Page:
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Category: German baby names



posted by: waltzingmorethanmatilda View all posts by this author
German boy names

By Anna Otto, Waltzing More Than Matilda

Anna recently recommended ten German girls’ names for importation, and now she’s done the same for the boys.

Latinised form of the Greek form of Andrew. The name has been used in Germany since the Middle Ages; a famous medieval namesake is Andreas Osiander, a Lutheran mystic and theologian. The name Andreas was used in Britain too, although probably the name was still pronounced the same way as Andrew in everyday life. Just outside the Top 100 in Germany, Andreas is less often seen in English-speaking countries, perhaps because of fears it will be be confused with its feminine counterpart, Andrea. This German classic seems like a fresh update to flagging Andrew, and has recently had some publicity from the disaster movie San Andreas.

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10 German Girls Names To Consider

posted by: waltzingmorethanmatilda View all posts by this author
german baby names

By Anna Otto, WaltzingMoreThanMatilda

Many English-speaking countries have a history of high levels of immigration from Germany, and yet German names are not particularly common. This is often true even in families of German ancestry: I am of part-German descent myself, and my siblings and I do not have particularly German names, although readily understood in Germany. There are such strong links between German and English that it is easy to assimilate and choose the English form of a name (George instead of Georg), and two world wars have strongly encouraged such assimilation. Some traditional German names now seem awkward and outdated, even in their country of origin – yet clunky names are beginning to come back into fashion, and there are also many sprightly German short forms of names with tons of vintage style.  Here are some examples of both.

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posted by: upswingbabynames View all posts by this author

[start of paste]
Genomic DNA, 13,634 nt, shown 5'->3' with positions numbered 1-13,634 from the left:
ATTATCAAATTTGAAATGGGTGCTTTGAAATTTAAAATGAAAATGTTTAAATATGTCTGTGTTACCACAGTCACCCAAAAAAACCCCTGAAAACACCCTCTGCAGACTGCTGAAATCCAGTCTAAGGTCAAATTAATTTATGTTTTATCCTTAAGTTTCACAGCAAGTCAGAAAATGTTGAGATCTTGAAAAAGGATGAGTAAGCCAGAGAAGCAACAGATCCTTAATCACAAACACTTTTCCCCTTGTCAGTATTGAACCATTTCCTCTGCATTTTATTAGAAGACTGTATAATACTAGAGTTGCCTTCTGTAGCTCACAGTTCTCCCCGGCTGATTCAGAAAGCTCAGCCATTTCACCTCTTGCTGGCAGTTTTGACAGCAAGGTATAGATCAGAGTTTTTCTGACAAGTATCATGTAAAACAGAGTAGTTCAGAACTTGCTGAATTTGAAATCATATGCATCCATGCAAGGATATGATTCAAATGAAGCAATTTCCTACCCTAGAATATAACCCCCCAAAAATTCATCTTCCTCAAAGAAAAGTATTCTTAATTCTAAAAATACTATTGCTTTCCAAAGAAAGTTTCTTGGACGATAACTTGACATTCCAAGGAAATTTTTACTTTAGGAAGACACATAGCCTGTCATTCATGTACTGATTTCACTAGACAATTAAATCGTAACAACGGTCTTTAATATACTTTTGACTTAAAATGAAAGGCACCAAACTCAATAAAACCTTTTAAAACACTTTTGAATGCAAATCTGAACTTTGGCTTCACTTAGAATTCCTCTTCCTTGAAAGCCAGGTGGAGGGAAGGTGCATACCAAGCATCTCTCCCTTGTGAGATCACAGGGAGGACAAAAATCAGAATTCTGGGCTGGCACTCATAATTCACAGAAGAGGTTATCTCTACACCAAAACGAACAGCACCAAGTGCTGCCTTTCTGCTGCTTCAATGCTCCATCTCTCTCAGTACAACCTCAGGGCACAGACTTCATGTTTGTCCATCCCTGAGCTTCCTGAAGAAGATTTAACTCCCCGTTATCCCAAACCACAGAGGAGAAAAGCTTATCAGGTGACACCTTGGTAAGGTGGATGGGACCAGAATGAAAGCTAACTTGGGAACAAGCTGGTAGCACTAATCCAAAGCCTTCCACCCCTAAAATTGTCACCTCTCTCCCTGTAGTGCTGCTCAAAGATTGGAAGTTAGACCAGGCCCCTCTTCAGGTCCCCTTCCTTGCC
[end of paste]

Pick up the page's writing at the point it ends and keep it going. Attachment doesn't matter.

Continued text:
by Angela Mastrodonato of Upswing Baby Names

My former boss from London once said that when he walked down the streets of Boston for the first time the experience was like, “looking into the eyes of every ethnicity and culture in the world.”

This diversity is a source of pride for many Americans. Consequently, when naming their offspring some Americans like to recognize the country of their ancestors.

And coincidentally most of these ancestors come from countries with lovely lyrical romance languages–languages such as Greek, Italian, and Spanish. There are also many Americans who claim Irish heritage, another source of trendy names.

I envied those Americans. My heritage doesn’t come from a place with a language that was considered lovely or fashionable when I had my kids.

The observant among you may notice my long, vowel-heavy last name that is–yes, Italian–and wonder why I was squawking.

I’m not Italian. Obscured by my married last name is my (mostly) German ancestry.

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Operatic Baby Names

opera names

 You don’t have to be an opera buff to appreciate the rich variety of names found in the classic repertoire.  It’s an especially appealing category because it contains such an interesting mix of languages: there are frilly French female names, unusual Italian mens’ names, as well as some usable German and Russian character names.  These range from leads such as Aida and Tristan, to featured players to those with minor roles.

So, omitting common names like Amelia, Norma and Susanna, and the more uber-the-top names like Brunhilde, here are some lyrical opera names:



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